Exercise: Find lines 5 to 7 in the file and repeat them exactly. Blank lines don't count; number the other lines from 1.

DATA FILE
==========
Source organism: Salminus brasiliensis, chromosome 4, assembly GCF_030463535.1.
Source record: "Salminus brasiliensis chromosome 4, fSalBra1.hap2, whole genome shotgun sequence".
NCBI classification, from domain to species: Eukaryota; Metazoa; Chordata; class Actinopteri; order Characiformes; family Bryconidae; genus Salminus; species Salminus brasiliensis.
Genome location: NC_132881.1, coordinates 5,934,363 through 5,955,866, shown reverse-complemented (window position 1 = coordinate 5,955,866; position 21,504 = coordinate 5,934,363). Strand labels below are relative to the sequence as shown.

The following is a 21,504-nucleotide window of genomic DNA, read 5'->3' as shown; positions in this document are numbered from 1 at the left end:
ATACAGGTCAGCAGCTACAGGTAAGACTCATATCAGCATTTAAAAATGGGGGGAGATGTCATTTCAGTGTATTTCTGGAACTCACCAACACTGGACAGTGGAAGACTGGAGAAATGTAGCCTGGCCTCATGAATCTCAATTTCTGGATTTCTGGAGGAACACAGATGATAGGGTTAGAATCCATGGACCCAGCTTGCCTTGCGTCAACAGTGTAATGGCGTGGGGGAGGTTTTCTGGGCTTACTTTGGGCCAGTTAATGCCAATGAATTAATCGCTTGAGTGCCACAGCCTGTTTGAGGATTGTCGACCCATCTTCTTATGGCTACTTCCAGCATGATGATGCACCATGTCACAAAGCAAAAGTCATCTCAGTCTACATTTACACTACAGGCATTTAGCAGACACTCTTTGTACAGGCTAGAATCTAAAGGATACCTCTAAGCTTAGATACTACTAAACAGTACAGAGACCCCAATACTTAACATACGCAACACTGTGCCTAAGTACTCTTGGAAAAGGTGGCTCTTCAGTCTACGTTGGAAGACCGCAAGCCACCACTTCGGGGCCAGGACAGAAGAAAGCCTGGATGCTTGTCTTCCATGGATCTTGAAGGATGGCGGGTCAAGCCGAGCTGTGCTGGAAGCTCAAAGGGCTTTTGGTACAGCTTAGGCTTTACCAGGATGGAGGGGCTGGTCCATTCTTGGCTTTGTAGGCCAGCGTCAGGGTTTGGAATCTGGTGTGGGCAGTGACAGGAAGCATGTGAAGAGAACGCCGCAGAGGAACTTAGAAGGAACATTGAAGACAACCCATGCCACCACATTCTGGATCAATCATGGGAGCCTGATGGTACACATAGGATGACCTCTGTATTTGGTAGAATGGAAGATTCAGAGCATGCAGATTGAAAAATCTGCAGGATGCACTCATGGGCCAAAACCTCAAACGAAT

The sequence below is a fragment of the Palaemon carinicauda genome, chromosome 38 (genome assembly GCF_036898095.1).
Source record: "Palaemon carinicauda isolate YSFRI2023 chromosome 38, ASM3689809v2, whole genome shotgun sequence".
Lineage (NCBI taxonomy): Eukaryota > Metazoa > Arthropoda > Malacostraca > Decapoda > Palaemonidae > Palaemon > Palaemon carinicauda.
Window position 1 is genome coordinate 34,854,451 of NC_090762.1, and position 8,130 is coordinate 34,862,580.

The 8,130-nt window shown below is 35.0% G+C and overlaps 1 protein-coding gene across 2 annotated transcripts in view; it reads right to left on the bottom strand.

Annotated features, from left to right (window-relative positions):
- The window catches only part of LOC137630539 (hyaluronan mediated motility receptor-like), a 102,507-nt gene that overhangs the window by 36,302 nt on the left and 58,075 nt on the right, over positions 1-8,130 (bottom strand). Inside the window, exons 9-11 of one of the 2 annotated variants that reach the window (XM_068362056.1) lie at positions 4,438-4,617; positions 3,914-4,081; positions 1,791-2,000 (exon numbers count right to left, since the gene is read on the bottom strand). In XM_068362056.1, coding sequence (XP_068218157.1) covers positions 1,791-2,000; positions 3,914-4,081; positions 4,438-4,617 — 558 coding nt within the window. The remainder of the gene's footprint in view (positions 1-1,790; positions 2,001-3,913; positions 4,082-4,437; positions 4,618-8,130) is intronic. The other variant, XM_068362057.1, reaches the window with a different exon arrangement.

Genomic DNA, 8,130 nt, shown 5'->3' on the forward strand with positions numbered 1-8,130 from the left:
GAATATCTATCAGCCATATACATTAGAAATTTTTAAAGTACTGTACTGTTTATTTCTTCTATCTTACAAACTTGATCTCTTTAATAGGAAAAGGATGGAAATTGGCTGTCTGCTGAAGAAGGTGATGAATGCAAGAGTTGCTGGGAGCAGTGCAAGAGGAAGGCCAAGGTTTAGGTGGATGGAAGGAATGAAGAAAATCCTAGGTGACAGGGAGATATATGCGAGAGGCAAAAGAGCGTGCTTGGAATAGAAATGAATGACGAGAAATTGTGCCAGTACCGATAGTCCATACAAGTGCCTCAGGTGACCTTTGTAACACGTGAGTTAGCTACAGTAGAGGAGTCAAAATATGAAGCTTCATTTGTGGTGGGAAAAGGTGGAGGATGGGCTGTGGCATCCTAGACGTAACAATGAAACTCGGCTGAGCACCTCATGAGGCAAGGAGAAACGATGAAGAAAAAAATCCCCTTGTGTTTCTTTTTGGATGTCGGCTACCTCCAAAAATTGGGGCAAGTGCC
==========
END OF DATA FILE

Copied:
The following is a 21,504-nucleotide window of genomic DNA, read 5'->3' as shown; positions in this document are numbered from 1 at the left end:
ATACAGGTCAGCAGCTACAGGTAAGACTCATATCAGCATTTAAAAATGGGGGGAGATGTCATTTCAGTGTATTTCTGGAACTCACCAACACTGGACAGTGGAAGACTGGAGAAATGTAGCCTGGCCTCATGAATCTCAATTTCTGGATTTCTGGAGGAACACAGATGATAGGGTTAGAATCCATGGACCCAGCTTGCCTTGCGTCAACAGTGTAATGGCGTGGGGGAGGTTTTCTGGGCTTACTTTGGGCCAGTTAATGCCAATGAATTAATCGCTTGAGTGCCACAGCCTGTTTGAGGATTGTCGACCCATCTTCTTATGGCTACTTCCAGCATGATGATGCACCATGTCACAAAGCAAAAGTCATCTCAGTCTACATTTACACTACAGGCATTTAGCAGACACTCTTTGTACAGGCTAGAATCTAAAGGATACCTCTAAGCTTAGATACTACTAAACAGTACAGAGACCCCAATACTTAACATACGCAACACTGTGCCTAAGTACTCTTGGAAAAGGTGGCTCTTCAGTCTACGTTGGAAGACCGCAAGCCACCACTTCGGGGCCAGGACAGAAGAAAGCCTGGATGCTTGTCTTCCATGGATCTTGAAGGATGGCGGGTCAAGCCGAGCTGTGCTGGAAGCTCAAAGGGCTTTTGGTACAGCTTAGGCTTTACCAGGATGGAGGGGCTGGTCCATTCTTGGCTTTGTAGGCCAGCGTCAGGGTTTGGAATCTGGTGTGGGCAGTGACAGGAAGCATGTGAAGAGAACGCCGCAGAGGAACTTAGAAGGAACATTGAAGACAACCCATGCCACCACATTCTGGATCAATCATGGGAGCCTGATGGTACACATAGGATGACCTCTGTATTTGGTAGAATGGAAGATTCAGAGCATGCAGATTGAAAAATCTGCAGGATGCACTCATGGGCCAAAACCTCAAACGAAT

The sequence below is a fragment of the Palaemon carinicauda genome, chromosome 38 (genome assembly GCF_036898095.1).